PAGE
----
Monday, February 27, 2012

Jet of the Day - Your Daily Jewels

Following "A"  is for Agate by Shazzabeth a few weeks back, I bring you...

 Is for Borosilicate Glass

Z-Beads by Sarah Moran 
Amazing Lampwork, Here is Sarah's Flickr Feed
Borosilicate glass (Boro) is a unique and specialized variety of glass. Its composition is different from the "soft" glass that is normally used for some beads, paperweights, figurines, art glass bowls, ornaments, etc. It will stand up to a lot of wear and tear without having to treat it as carefully as soft glass jewelry. 

Aqua, Blue, Green and Teal Boro Heart Necklace - SAStudio
Because of its strength, Boro has been used for everything from stovetop cookware to nuclear waste containment. The reason is a high boric oxide content, (at least 5%). This makes the glass resistant to extreme temperatures, and improves its resistance to chemical corrosion. In 1915, a famous line of borosilicate kitchen products  that we all now know and love, was released under the Pyrex label.

Boro Lampwork and Copper Earrings - DesignsbyCher
Orchid Boro Glass Earrings- TheSilverBear

Today, soda-lime  (silica) glass is the glass of choice for kitchenware, due to the fact that it is generally cheaper to produce than borosilicate glass. It is the most prevalent type of glass. Soda-lime glass is prepared by melting the raw materials, such as soda, lime, silica, and alumina  in a glass furnace or kiln  at temperatures up to 1675°C.

Saddle Red Lampwork Necklace - StoutDG2
Glass workers also love the amazing color palette available with borosilicate glass.  Actually, there are fewer colors available to work with but each one is an organic, living color that can be manipulated and shaded with careful torch work and annealing.  The craziest mistakes can be lovely The finished piece appears much more dynamic and vibrant. Also, silver and gold metals may be used to color the glass in unique and amazing ways.



Lampwork Bracelet - Your Daily Jewels
Lampwork and Czech Glass Bracelet - Your Daily Jewels
Borosilicate glass is considered more forgiving to work with, as its lower COE (coefficient of thermal expansion)  makes it less apt to crack during flame-working than soda-lime glass. But it does have  a narrower working temperature range, (and much higher)  than soda-lime glass. 

Red Lampwork Glass Earrings - WillowCreekJewelryStudio

It has fewer available colors, thus, the ability to work with the available colors is a skill that must be honed. At one time, soft (soda lime and lead) and hard (borosilicate) glasses had distinctly different looking palettes, but recent developments have diminished the distinctions between them.  Boro is also considerably more expensive than soft glass. Boro glass is as  lovely as many semi precious gemstones, but it will not necessarily be less expensive!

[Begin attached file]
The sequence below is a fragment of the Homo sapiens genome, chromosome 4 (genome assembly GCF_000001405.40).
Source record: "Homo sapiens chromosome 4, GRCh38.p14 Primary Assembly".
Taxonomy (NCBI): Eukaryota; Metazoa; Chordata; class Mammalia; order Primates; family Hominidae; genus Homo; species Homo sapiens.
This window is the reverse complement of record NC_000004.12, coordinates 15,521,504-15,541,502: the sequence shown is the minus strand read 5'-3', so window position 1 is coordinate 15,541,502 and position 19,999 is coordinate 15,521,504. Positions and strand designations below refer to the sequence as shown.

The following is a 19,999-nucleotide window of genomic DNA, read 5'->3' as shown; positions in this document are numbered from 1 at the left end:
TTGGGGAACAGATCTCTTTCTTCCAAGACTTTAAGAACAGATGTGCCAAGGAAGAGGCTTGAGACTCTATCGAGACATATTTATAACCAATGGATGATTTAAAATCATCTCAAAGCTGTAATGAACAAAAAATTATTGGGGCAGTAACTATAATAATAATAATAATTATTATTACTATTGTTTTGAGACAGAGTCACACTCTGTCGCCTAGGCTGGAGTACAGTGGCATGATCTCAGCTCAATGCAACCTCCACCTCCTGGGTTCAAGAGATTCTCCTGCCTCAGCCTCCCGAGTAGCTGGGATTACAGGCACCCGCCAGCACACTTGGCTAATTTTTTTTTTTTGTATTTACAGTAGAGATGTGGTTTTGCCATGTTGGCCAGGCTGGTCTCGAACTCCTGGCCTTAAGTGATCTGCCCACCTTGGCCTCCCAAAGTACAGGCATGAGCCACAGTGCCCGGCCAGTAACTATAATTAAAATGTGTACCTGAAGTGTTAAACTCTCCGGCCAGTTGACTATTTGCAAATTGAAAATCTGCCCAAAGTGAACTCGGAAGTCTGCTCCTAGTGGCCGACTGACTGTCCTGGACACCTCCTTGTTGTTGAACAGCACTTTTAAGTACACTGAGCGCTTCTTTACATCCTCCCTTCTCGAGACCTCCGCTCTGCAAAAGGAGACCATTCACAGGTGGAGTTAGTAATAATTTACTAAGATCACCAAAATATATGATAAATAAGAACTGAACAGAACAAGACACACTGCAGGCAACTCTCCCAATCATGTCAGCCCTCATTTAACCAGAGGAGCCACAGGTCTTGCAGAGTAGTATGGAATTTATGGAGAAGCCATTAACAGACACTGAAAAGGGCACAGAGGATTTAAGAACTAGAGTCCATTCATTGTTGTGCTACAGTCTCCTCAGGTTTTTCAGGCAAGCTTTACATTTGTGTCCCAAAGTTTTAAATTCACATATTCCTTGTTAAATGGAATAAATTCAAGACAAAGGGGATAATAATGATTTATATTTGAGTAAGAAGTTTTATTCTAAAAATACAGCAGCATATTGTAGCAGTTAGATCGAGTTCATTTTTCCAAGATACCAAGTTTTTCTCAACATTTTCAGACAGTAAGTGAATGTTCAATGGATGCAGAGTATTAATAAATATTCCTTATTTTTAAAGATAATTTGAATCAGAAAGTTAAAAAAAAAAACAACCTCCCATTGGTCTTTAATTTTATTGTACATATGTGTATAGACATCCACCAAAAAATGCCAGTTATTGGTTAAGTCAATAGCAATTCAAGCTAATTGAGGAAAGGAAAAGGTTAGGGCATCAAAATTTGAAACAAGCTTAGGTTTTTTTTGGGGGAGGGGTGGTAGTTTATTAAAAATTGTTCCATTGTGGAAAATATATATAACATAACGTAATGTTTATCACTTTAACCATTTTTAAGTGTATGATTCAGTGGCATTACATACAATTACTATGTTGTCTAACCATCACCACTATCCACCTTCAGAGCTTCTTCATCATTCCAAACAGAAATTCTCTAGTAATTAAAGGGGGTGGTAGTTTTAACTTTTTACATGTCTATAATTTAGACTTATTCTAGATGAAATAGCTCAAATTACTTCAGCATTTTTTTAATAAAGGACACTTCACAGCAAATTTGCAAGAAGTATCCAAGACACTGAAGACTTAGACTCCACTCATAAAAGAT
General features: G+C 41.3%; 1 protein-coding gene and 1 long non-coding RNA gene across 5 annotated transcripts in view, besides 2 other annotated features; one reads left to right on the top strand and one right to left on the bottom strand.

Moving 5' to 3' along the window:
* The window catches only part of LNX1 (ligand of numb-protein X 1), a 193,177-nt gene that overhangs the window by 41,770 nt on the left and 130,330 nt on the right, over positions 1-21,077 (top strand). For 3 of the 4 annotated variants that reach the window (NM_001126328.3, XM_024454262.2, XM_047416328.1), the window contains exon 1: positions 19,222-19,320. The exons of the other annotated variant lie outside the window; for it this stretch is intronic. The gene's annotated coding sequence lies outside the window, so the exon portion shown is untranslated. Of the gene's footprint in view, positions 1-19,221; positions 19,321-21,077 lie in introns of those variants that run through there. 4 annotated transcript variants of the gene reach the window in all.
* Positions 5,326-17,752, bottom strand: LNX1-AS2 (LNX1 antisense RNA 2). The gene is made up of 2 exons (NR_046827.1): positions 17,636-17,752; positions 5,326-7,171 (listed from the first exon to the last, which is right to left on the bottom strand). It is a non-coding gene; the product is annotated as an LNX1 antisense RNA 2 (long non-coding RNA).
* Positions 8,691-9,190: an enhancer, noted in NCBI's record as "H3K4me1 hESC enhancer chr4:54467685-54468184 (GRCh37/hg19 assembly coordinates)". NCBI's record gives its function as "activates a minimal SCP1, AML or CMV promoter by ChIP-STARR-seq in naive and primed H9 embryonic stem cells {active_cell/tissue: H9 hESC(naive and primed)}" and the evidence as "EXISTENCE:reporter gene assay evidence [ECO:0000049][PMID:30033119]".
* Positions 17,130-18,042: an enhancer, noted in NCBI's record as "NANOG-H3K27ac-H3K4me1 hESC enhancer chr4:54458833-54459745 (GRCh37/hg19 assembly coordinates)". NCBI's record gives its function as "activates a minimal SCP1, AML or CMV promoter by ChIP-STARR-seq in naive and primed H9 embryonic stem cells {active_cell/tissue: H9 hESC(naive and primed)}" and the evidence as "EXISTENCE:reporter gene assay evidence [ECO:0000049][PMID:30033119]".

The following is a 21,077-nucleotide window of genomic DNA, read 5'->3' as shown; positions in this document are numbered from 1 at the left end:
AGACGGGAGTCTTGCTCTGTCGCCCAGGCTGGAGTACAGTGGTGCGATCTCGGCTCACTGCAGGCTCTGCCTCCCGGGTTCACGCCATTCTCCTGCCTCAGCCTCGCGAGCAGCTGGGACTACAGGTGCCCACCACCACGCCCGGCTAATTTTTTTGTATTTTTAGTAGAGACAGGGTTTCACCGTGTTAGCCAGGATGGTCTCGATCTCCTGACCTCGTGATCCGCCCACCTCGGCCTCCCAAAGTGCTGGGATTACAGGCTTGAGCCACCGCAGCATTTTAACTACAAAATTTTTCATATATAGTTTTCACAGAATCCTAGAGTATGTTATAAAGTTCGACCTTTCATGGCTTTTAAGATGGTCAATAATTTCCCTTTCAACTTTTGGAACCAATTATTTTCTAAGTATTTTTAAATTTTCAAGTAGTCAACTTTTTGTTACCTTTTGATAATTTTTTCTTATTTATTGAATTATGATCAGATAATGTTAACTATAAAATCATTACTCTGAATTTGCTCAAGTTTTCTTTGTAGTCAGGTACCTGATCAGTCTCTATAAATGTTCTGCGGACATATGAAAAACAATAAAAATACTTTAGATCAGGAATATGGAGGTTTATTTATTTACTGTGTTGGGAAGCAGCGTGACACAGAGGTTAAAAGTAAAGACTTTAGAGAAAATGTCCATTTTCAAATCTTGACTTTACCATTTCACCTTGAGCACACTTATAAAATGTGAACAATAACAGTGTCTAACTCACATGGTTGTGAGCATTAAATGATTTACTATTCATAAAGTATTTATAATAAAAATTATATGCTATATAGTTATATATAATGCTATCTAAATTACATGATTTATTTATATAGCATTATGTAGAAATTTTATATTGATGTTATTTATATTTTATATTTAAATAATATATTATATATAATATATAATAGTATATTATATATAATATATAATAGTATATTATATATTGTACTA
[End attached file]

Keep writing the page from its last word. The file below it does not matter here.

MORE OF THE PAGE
Z-Beads by Sarah Moran 
Incredible Boro Beads by Sarah, Read her BLOG here.

So, our beloved “Lampies” can be either Boro or not. These spectacular beauties were made by my friend Gillian Soskin of Gillian Beads on Etsy. Gillian also shares photos of her (very neat) glass shop with us.

Gillian's Facebook Page


GillianBeads Studio

Gillian Soskin at Work (or at play!)
Lampworking
The art of glass bead making is done by winding molten glass (hard or soft) from a rod or a strip, around a steel rod called a mandrel. The molten glass is wound around the mandrel until the desired size and bead style are achieved. 




Once in a molten state,  from small to massive scale, lampworkers form the glass by blowing and shaping with tools and hand movements. Terms used are flameworking or torchworking,  by a hot glass artist or flameworker.



Once a bead is formed and the artist is finished with the actual creation process there are several more steps involved before the bead is ready to be used in fine jewelry. The bead is then placed in a kiln to start the annealing process.

SundanceGlass.com
Annealing is the process of slowly reducing the temperature of the hot glass. The annealing process makes glass beads very strong and durable. Beads that have not been annealed will have "stress" in them, which means that on a molecular level, the glass is unstable, and outside forces (falling on the ground, temperature, pressure, etc.) can cause them to develop cracks, stress fractures, or even break.

Blue Hawaii Handmade Lampwork Glass beads - PaulBead 

When a bead is taken out of the kiln it is removed from the mandrel, the holes are cleaned and filed with a Dremel diamond file or similar tool.